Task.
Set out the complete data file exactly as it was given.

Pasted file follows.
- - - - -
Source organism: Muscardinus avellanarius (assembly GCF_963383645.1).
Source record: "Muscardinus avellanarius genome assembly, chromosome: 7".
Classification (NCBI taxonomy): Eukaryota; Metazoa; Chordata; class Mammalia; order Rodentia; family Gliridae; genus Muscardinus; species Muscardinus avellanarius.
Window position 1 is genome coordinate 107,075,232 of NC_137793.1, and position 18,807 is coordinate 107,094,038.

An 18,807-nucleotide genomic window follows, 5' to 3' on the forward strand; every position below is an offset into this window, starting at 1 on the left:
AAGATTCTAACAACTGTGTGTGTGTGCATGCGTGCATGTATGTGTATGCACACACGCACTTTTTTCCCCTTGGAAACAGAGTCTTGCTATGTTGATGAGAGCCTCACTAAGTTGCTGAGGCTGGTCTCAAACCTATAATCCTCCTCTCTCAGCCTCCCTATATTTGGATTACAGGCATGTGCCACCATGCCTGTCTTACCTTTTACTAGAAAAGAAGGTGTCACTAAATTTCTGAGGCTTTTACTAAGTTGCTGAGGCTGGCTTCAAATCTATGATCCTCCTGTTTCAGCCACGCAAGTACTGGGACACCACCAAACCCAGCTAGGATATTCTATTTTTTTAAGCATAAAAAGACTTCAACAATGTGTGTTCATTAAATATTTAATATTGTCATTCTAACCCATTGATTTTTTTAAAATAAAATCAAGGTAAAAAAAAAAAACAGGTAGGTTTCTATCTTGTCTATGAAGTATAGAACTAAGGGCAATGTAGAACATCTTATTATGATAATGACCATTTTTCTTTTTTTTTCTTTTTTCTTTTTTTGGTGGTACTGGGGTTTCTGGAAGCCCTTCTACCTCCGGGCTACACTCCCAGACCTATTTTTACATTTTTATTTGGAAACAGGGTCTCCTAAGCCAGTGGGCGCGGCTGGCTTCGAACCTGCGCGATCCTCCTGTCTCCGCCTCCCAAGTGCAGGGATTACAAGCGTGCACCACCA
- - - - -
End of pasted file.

Source organism: Muscardinus avellanarius (assembly GCF_963383645.1).
Source record: "Muscardinus avellanarius genome assembly, chromosome: 7".
Classification (NCBI taxonomy): Eukaryota; Metazoa; Chordata; class Mammalia; order Rodentia; family Gliridae; genus Muscardinus; species Muscardinus avellanarius.
Window position 1 is genome coordinate 107,075,232 of NC_137793.1, and position 18,807 is coordinate 107,094,038.

An 18,807-nucleotide genomic window follows, 5' to 3' on the forward strand; every position below is an offset into this window, starting at 1 on the left:
AAGATTCTAACAACTGTGTGTGTGTGCATGCGTGCATGTATGTGTATGCACACACGCACTTTTTTCCCCTTGGAAACAGAGTCTTGCTATGTTGATGAGAGCCTCACTAAGTTGCTGAGGCTGGTCTCAAACCTATAATCCTCCTCTCTCAGCCTCCCTATATTTGGATTACAGGCATGTGCCACCATGCCTGTCTTACCTTTTACTAGAAAAGAAGGTGTCACTAAATTTCTGAGGCTTTTACTAAGTTGCTGAGGCTGGCTTCAAATCTATGATCCTCCTGTTTCAGCCACGCAAGTACTGGGACACCACCAAACCCAGCTAGGATATTCTATTTTTTTAAGCATAAAAAGACTTCAACAATGTGTGTTCATTAAATATTTAATATTGTCATTCTAACCCATTGATTTTTTTAAAATAAAATCAAGGTAAAAAAAAAAAACAGGTAGGTTTCTATCTTGTCTATGAAGTATAGAACTAAGGGCAATGTAGAACATCTTATTATGATAATGACCATTTTTCTTTTTTTTTCTTTTTTCTTTTTTTGGTGGTACTGGGGTTTCTGGAAGCCCTTCTACCTCCGGGCTACACTCCCAGACCTATTTTTACATTTTTATTTGGAAACAGGGTCTCCTAAGCCAGTGGGCGCGGCTGGCTTCGAACCTGCGCGATCCTCCTGTCTCCGCCTCCCAAGTGCAGGGATTACAAGCGTGCACCACCA